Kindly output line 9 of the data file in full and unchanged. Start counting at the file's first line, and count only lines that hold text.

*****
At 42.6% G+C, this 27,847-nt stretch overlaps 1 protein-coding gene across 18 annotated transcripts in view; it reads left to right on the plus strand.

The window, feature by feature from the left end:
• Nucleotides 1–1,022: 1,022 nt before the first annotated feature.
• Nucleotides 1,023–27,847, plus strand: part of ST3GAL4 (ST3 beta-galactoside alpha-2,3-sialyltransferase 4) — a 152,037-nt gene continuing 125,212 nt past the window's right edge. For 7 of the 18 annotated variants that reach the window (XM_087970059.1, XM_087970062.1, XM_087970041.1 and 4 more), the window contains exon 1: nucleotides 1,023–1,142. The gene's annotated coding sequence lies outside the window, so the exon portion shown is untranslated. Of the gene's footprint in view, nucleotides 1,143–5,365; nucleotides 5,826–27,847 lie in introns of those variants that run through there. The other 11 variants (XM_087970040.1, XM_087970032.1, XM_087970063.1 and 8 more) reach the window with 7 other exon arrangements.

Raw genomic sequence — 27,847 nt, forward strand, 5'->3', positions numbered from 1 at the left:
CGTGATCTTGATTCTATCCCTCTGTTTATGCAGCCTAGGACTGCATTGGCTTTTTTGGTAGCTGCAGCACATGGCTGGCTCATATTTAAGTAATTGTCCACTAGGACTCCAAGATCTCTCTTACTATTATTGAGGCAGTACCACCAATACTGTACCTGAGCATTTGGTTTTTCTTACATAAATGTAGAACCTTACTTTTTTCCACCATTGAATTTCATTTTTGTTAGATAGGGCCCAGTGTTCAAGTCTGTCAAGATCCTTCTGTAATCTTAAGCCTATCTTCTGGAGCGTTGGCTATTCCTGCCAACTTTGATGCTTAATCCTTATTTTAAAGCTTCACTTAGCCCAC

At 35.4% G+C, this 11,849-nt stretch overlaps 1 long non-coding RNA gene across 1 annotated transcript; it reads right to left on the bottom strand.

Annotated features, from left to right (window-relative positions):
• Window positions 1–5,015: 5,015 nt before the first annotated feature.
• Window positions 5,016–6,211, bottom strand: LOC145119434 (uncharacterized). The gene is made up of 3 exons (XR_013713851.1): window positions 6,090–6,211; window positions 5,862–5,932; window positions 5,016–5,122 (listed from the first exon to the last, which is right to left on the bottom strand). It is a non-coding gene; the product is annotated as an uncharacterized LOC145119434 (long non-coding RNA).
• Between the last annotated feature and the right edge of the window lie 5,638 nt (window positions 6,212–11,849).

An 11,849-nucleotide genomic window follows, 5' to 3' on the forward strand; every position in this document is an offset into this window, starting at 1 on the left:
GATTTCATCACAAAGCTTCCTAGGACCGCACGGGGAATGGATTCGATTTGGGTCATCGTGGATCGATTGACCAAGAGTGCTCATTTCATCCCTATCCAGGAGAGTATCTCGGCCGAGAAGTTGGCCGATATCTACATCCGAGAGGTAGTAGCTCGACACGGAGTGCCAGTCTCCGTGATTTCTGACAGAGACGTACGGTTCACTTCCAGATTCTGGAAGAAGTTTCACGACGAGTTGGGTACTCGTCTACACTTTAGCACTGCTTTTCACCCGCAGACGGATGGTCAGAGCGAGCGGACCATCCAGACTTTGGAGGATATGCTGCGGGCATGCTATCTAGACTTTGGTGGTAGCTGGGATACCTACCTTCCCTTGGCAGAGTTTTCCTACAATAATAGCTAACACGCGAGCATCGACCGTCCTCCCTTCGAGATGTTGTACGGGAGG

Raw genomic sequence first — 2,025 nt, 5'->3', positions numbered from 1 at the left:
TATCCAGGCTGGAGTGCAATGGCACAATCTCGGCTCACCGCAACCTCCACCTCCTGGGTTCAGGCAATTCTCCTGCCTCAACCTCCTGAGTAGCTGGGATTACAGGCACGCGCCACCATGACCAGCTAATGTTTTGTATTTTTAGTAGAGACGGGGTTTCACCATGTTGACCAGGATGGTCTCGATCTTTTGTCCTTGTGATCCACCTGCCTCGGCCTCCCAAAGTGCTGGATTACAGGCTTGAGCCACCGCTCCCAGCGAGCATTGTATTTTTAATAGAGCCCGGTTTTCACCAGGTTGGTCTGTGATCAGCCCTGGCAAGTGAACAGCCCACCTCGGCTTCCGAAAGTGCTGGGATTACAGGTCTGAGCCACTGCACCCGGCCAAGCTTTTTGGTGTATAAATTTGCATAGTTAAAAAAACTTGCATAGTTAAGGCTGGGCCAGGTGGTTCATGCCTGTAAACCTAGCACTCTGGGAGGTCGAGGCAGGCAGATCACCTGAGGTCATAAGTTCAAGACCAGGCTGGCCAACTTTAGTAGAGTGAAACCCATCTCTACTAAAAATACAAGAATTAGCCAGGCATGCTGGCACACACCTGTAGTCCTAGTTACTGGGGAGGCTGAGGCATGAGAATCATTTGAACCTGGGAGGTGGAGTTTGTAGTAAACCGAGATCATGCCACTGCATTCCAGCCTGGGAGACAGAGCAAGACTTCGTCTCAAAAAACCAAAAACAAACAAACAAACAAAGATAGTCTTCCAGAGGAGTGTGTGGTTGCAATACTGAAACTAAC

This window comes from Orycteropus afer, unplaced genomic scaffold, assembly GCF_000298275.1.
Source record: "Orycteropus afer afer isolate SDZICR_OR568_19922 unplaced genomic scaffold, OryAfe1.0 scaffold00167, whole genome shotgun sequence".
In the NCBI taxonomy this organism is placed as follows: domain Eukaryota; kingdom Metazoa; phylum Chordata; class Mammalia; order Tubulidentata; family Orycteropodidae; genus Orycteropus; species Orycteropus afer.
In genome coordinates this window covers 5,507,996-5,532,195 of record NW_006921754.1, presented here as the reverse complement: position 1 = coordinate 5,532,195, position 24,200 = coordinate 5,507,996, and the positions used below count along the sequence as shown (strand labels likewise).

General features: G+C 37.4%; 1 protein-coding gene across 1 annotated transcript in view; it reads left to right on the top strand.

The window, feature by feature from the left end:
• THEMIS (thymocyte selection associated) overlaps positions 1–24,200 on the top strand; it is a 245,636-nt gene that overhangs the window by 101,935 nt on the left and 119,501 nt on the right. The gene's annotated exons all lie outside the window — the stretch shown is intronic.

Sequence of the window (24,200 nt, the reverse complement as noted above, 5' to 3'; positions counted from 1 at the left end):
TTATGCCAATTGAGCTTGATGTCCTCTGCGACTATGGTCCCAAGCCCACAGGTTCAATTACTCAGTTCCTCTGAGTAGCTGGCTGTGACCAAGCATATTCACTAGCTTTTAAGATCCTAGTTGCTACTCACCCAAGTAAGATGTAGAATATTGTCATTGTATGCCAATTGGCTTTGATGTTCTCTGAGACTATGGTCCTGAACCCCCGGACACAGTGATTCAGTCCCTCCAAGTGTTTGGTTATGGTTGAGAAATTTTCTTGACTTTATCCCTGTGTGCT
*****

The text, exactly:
• Window positions 1–5,015: 5,015 nt before the first annotated feature.